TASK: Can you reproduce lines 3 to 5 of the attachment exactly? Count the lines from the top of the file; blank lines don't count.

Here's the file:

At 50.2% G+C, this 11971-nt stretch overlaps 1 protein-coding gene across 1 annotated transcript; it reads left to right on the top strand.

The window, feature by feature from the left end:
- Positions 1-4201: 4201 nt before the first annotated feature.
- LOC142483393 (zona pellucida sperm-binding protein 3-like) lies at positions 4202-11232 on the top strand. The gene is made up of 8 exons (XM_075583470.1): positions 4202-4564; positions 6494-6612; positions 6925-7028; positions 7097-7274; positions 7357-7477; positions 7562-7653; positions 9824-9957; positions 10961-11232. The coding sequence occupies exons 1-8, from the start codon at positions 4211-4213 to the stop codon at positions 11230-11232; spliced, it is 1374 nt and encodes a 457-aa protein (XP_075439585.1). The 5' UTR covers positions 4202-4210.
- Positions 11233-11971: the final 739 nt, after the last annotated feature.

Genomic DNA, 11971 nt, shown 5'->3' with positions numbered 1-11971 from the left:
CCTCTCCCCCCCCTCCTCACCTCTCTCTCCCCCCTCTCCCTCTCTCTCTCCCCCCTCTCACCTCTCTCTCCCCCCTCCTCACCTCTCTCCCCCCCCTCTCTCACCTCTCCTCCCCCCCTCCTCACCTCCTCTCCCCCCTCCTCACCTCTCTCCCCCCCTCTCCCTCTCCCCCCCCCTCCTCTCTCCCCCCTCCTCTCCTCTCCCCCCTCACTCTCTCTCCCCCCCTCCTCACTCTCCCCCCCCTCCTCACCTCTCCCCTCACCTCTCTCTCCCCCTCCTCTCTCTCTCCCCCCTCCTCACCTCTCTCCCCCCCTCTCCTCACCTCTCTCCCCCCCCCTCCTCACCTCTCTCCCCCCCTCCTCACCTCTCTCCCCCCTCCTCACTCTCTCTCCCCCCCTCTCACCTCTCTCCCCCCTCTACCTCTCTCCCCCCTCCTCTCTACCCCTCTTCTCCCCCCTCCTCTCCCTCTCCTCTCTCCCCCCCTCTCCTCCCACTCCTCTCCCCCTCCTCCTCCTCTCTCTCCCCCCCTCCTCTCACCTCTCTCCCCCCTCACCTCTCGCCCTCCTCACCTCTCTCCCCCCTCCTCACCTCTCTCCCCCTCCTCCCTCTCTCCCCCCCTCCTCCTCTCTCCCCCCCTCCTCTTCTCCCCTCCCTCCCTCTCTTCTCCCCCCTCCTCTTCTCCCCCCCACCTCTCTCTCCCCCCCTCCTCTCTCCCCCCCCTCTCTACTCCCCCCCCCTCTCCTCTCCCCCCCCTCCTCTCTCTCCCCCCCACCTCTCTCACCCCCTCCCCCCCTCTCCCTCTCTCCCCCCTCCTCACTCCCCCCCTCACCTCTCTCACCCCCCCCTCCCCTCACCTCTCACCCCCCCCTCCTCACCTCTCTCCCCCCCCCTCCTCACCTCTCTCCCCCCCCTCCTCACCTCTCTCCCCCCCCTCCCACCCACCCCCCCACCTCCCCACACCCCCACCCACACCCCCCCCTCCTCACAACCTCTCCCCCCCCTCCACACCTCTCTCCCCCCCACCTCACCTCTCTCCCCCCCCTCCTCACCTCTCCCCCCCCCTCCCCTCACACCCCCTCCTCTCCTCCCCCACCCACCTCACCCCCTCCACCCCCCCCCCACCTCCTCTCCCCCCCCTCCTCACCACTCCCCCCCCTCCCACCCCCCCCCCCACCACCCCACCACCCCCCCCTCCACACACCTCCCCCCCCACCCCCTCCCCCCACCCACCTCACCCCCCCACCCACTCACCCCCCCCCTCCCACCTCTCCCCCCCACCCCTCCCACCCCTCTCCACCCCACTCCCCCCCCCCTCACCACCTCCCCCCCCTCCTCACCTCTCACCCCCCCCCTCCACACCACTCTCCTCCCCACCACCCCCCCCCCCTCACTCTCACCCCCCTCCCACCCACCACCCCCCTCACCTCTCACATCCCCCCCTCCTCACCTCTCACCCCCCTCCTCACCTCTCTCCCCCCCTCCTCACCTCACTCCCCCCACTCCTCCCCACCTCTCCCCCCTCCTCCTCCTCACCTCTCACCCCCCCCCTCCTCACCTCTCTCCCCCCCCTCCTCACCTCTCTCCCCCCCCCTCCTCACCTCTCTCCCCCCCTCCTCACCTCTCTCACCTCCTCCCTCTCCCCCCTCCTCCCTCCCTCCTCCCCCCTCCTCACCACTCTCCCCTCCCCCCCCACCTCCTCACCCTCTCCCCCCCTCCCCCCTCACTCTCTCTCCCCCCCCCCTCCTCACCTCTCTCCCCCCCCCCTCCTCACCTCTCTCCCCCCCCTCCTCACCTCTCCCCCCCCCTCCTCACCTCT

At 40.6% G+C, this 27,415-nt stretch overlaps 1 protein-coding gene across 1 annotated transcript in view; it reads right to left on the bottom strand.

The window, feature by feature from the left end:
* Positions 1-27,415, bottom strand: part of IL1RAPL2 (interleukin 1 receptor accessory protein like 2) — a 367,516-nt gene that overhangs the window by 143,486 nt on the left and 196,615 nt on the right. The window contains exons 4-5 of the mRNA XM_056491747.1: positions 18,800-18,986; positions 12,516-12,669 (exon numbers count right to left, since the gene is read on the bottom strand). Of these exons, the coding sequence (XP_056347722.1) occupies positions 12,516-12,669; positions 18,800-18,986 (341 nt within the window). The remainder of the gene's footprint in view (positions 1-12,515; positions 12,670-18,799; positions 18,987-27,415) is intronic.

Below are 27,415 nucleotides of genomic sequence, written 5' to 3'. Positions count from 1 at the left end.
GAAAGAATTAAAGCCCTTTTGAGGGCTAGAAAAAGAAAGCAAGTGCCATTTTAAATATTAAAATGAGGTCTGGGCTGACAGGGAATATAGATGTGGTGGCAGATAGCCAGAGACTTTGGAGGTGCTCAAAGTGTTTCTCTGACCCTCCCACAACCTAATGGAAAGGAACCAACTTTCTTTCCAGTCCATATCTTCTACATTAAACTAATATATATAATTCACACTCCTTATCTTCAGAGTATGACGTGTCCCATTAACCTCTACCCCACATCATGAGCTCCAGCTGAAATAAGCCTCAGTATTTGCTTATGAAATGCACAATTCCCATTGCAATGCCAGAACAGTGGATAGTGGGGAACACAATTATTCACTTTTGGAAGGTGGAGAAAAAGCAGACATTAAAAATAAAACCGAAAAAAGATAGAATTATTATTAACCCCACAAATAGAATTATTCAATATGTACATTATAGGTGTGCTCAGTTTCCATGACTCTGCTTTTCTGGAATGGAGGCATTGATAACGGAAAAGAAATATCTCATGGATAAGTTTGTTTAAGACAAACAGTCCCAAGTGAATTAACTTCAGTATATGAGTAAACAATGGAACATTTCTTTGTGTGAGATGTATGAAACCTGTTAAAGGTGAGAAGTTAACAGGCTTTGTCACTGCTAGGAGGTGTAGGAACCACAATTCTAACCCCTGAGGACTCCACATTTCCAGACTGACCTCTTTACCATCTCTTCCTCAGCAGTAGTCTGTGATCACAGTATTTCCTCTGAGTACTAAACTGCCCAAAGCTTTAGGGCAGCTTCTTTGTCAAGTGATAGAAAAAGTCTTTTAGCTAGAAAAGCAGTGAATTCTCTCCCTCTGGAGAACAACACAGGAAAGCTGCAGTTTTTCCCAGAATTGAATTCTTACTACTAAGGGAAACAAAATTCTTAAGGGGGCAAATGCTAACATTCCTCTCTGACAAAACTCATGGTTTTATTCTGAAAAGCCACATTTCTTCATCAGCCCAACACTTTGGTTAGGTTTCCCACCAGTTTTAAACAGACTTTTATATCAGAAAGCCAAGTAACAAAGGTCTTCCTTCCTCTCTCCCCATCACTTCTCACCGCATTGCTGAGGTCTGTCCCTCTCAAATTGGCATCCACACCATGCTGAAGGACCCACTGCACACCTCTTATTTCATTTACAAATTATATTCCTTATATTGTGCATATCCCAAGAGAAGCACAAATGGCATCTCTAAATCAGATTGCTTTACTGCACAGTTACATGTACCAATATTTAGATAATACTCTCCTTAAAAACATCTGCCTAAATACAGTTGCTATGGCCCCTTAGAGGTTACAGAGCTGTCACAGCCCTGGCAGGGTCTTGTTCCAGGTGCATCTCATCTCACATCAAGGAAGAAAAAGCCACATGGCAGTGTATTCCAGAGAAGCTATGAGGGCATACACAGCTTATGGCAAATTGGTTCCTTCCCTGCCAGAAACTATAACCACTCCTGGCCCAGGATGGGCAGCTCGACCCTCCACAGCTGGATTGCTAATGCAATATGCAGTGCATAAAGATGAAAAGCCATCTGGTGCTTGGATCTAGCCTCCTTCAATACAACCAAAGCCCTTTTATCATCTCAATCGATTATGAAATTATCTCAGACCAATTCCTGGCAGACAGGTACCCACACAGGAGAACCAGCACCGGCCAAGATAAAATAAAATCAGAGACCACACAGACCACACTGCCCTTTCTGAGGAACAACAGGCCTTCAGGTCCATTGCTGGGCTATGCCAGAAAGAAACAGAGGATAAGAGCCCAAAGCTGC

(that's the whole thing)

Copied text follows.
- Positions 1-4201: 4201 nt before the first annotated feature.
- LOC142483393 (zona pellucida sperm-binding protein 3-like) lies at positions 4202-11232 on the top strand. The gene is made up of 8 exons (XM_075583470.1): positions 4202-4564; positions 6494-6612; positions 6925-7028; positions 7097-7274; positions 7357-7477; positions 7562-7653; positions 9824-9957; positions 10961-11232. The coding sequence occupies exons 1-8, from the start codon at positions 4211-4213 to the stop codon at positions 11230-11232; spliced, it is 1374 nt and encodes a 457-aa protein (XP_075439585.1). The 5' UTR covers positions 4202-4210.
- Positions 11233-11971: the final 739 nt, after the last annotated feature.